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Homeschooling

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Homeschooling refers to school-level education done outside of a formal school system, typically in the home, or in a friend's home or a common location with some friends. Homeschooled children may be self-taught, may learn from online videos and instructional materials, may study from parents, may learn from private tutors.

Alternatives

Homeschooling can be very difficult for parents, although some of the difficulty can be alleviated by joining homeschooling communities and using homeschooling websites. Here are some alternatives:

Options within homeschooling

Homeschooling can run the gamut from unschooling (where the child essentially plots his or her own educational trajectory, and parents and others only provide support and help to the extent necessary) to a curriculum with a comparable level of regimentation to the school system. Option elements include:

  • Choice of curriculum (or choosing to have no curriculum at all)
  • Choice of homeschooling community with which to pool resources for classes or shared activities (for meatspace activities, this is constrained by geographic location)
  • Choice of instructional materials (some people prefer video learning, some prefer books, some prefer personalized instruction, some prefer automated online assessment, some want a combination).
  • Choice of instructor for personalized tutoring: Generally, students either self-learn, or parents teach them (with one parent possibly teaching other parents' children within the community). It is also sometimes possible to hire people part-time or full-time for such tutoring, but this tends to be expensive, even more so than private school.
  • Choice of external accreditation for courses and for final credit: Homeschooling can be supplemented with course credit from an online school. Homeschoolers also need to investigate what tests they need to take in order to demonstrate competence. The goal is two-fold: (i) avoid the ire of local regulatory agencies, (ii) have a strong application for the next educational or life stage, which typically means college. For more on this, see college admissions for homeschooled students.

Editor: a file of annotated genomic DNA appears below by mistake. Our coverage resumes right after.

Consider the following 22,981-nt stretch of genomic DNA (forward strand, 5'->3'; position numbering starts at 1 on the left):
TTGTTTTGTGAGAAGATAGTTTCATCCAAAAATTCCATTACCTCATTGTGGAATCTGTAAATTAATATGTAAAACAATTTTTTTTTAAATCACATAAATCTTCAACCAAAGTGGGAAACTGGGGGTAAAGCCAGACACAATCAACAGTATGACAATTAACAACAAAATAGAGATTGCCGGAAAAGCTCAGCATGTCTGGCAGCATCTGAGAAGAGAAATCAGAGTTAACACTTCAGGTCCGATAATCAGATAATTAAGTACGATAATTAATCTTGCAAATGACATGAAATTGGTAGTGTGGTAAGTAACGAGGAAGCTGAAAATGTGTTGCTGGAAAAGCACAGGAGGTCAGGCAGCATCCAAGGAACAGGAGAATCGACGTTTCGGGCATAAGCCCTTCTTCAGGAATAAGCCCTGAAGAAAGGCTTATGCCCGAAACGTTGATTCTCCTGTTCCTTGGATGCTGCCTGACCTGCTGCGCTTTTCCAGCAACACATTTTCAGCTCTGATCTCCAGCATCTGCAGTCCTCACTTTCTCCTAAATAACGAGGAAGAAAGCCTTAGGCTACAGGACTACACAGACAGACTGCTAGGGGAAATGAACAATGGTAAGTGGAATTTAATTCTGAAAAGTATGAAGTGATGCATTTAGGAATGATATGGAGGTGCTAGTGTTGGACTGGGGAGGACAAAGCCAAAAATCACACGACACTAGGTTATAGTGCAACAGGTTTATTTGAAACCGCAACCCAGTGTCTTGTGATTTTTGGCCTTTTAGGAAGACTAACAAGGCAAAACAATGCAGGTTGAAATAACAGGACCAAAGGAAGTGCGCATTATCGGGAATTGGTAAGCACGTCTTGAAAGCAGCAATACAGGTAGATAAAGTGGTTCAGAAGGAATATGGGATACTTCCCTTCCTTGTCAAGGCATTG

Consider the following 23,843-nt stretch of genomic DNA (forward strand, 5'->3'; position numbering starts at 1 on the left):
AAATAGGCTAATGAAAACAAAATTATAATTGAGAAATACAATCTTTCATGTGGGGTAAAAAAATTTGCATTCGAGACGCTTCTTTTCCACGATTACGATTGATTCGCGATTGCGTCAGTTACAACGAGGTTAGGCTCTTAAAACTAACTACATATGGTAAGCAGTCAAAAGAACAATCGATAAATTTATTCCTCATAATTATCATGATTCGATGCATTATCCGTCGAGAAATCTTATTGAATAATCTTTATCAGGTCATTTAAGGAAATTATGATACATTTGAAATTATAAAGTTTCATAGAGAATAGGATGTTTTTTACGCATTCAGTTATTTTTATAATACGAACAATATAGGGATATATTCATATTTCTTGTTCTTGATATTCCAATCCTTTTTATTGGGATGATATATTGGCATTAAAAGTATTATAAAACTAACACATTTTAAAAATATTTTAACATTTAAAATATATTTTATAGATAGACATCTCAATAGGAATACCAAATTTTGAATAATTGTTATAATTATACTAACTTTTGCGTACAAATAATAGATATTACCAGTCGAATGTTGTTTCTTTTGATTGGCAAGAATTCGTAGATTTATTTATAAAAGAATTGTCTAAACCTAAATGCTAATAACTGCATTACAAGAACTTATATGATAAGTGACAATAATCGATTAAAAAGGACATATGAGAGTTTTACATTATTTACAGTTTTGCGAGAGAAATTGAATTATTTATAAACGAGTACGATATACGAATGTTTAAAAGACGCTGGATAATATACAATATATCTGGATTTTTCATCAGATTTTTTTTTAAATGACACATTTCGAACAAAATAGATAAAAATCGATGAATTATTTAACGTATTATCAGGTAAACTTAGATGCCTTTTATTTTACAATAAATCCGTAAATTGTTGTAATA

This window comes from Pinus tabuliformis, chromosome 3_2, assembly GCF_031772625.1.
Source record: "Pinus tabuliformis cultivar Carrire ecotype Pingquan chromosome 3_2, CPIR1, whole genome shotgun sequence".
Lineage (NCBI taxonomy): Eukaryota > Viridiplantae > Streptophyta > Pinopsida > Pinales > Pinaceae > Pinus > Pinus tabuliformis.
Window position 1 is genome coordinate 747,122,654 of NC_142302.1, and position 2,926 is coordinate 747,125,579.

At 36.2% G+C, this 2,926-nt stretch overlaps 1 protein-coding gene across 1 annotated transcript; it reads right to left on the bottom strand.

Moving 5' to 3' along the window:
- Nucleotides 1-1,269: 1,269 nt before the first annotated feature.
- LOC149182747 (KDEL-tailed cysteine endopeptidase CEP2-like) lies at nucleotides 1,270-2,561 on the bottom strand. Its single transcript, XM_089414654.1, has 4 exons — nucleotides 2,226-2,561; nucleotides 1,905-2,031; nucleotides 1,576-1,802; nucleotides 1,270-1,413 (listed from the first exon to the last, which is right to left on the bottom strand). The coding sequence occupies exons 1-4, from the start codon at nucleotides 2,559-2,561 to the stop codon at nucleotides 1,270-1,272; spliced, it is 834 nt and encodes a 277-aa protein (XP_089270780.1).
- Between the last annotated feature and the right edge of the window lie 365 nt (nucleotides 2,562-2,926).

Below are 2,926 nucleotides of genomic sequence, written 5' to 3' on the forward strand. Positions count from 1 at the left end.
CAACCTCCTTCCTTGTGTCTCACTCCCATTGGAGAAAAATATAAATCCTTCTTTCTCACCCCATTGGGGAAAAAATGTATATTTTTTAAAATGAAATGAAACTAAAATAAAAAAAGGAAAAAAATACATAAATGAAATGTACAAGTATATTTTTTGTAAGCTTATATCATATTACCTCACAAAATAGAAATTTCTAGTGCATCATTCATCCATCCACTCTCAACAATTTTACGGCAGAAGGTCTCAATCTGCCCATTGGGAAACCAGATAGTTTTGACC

Homeschooling and geographical location

There are ways in which geographical location matters more for homeschoolers, and ways in which it matters less. We list both types below.

In general, the geographical regions that are favorable for homeschooling tend to coincide with the geographical regions that are favorable for other students. See the discussion on the page choosing where to live for gifted children for more information.

Ways that geographical location matters more for homeschoolers

  • Homeschooling is still a legal gray area in many jurisdiction. At the extreme, it is illegal in Germany, and a German family was recently granted asylum in the US so they could continue homeschooling. Even in places where it is legal, it may be subject to various regulatory requirements. To successfully homeschool without getting in trouble with the law, it may be necessary to investigate homeschooling-friendly jurisdictions.
  • Homeschooling often requires coordination and support with other parents and outside tutors, particularly in the case of young kids or in the case of kids whose learning needs exceed what parents and off-the-shelf materials can provide. Where you live can have a huge impact on how easily you can find fellow parents and tutors.

Ways that geographical location matters less for homeschoolers

  • People sending their children to brick-and-mortar school have to worry about the difference between geographic areas in terms of the quality and cost of the schools (this includes the quality of the other students at the schools). This is less of a concern for homeschoolers.

Resources

Resources on homeschooling tend to be subdivided based on:

  • The geographical location of homeschooling: Geographical subdivision is because homeschoolers living nearby may coordinate for shared classes (for instance, a group of homeschoolers may pool resources for tutoring by a particular teacher) and shared social experiences. Geographically close homeschoolers may also deal with similar local regulatory issues.
  • The type of curriculum and ability level of the student: The challenges for homeschooling gifted children differ from the challenges of homeschooling for reasons of religious incompatibility with the nearby schools. Both differ from the challenges of homeschooling a student with specific learning disabilities, which in turn differs from the challenges of homeschooling a student with physical disabilities.

We list here some good starting points for general resources as well as resources specific to intellectually and otherwise gifted children. We do not have adequate subject matter knowledge to provide information on other forms of homeschooling.